Superman’s alter ego is making the front page for a change, and not just in the fictional world of D.C. Comics.
America’s most famous fictional mild-mannered reporter captured headlines this past month when he decided to stop writing them.
As of issue 13 in the newly re-launched ‘Superman’ series Clark Kent, Daily Planet journalist of over 70 years, has quit — and in not so mild fashion.
“The truth is that somewhere along the way, the business of news became the news,” Kent said to the newsroom with glasses off and fists clenched, drawn more like Superman squaring off against an arch-nemesis than his usually meek secret identity.
“Growing up in Smallville, I believed that journalism was an ideal, as worthy and important as being a cop, a fireman -— a teacher or a doctor.
I was taught to believe you could use words to change the course of rivers — that even the darkest secrets would fall under the harsh light of the sun.”
“But facts have been replaced by opinions. Information has been replaced by entertainment. Reporters have become stenographers. I can not be the only one who is sick at the thought of what passes for the news today,” Kent said.
The modern world of journalism is changing.
Major media outlets are being bought up and absorbed into business publishing conglomerates.
Free web presence and mass targeted advertising have become essential to survival.
How interesting, and yet ironic, to hear such a dramatic criticism come from a work of fiction, and of all forms, a comic book, long reduced to “children’s entertainment ‘in the eyes of’ ‘legitimate publications.”
That is exactly why we heard it.
Exactly why Clark Kent’s words have been syndicated more at the end of his fictional career than ever before.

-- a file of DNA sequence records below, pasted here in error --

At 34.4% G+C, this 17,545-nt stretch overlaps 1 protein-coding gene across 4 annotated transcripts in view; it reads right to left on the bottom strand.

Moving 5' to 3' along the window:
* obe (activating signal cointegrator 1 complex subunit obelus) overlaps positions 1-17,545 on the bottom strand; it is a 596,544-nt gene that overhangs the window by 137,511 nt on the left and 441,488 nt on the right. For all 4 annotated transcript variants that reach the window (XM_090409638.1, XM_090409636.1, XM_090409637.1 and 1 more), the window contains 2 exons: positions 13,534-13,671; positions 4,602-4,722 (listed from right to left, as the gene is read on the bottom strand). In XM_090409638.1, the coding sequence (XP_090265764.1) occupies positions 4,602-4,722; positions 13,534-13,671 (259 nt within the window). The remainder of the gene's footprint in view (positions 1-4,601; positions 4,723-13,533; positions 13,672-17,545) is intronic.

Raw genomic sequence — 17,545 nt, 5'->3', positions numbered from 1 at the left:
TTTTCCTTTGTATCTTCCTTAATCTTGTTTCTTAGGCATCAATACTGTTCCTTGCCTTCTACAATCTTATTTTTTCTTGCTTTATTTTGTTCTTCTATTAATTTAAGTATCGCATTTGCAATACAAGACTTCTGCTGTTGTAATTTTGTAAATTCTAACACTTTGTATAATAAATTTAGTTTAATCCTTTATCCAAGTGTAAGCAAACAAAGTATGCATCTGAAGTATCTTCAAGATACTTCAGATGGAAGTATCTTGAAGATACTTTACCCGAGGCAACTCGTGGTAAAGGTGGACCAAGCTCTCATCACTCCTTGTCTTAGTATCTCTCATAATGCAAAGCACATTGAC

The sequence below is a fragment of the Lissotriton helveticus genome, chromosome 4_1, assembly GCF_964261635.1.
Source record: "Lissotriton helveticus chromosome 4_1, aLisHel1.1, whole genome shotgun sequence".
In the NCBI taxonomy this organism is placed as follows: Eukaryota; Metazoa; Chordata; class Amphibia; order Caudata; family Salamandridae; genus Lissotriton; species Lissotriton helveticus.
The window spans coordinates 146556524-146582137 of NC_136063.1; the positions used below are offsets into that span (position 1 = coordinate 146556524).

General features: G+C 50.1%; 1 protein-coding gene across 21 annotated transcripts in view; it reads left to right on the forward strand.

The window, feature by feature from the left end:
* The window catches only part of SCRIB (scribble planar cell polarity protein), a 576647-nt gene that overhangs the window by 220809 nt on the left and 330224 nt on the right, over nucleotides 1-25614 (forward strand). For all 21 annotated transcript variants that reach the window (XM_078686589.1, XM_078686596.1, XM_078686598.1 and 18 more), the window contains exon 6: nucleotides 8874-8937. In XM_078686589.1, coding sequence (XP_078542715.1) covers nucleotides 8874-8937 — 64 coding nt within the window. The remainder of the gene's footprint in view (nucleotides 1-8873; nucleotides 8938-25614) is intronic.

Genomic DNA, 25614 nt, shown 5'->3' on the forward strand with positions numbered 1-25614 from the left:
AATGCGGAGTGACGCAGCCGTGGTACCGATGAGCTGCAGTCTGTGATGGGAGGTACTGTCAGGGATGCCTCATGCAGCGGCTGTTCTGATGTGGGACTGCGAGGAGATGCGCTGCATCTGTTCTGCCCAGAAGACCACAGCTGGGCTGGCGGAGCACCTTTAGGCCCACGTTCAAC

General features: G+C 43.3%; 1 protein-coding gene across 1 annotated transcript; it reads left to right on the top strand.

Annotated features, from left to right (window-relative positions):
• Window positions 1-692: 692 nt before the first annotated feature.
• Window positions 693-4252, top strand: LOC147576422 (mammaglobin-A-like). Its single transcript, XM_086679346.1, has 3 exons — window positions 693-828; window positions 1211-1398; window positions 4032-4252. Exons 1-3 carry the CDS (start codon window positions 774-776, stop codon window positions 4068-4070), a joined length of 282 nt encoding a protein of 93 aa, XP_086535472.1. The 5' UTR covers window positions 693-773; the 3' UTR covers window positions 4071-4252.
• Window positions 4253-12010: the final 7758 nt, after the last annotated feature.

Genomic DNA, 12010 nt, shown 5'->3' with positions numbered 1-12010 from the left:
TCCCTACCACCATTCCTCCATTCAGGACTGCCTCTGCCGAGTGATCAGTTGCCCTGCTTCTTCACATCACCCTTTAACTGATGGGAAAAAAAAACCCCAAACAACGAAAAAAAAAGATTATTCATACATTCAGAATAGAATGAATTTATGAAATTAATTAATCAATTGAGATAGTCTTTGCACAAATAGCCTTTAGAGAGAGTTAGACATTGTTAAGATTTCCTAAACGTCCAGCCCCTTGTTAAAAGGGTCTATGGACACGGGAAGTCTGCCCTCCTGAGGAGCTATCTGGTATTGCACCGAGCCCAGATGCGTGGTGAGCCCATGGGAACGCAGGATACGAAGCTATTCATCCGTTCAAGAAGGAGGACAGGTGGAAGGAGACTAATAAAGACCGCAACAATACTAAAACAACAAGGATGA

Exactly why recognized journalists throughout the news media, long comfortable behind producer and editing desks, have railed against the man of steel in numerous op-eds and interviews.
Clark Kent, in true superhero fashion, was brave enough to say what the rest of us never could.
The truth can be frightening to behold.
It can create or destroy, each as easily as the other. The truth is the reason journalists across the world are censored, imprisoned or killed.
The reason they are bought, paid for and silenced.
In America, it can be reason to become unemployed.
Maybe fear has taken ahold of the lifeblood of journalism, like some evil enemy bent on the destruction of a hero.
Fear of the Internet, of political-correctness, of shrinking subscriptions and “a dying medium.”
As journalists, we cannot be afraid to say “maybe,” in the search for truth, and in doing so, we cannot be afraid to share what we find — even if it only looked like fiction at first.
We trust journalists to be the watchdogs of society. The existence of the free press our founders envisioned depends on the ability of the free to press, without the bonds of business or political agendas.
Kent goes off to finish his dramatic monologue by saying he is going to stand up for “truth, justice and as cliché as it sounds, the American way.”
Superman has long saved the world from every threat imaginable, and we have always been happy to fly with him on the journey.
If we stand behind him this time, he may just do it for real.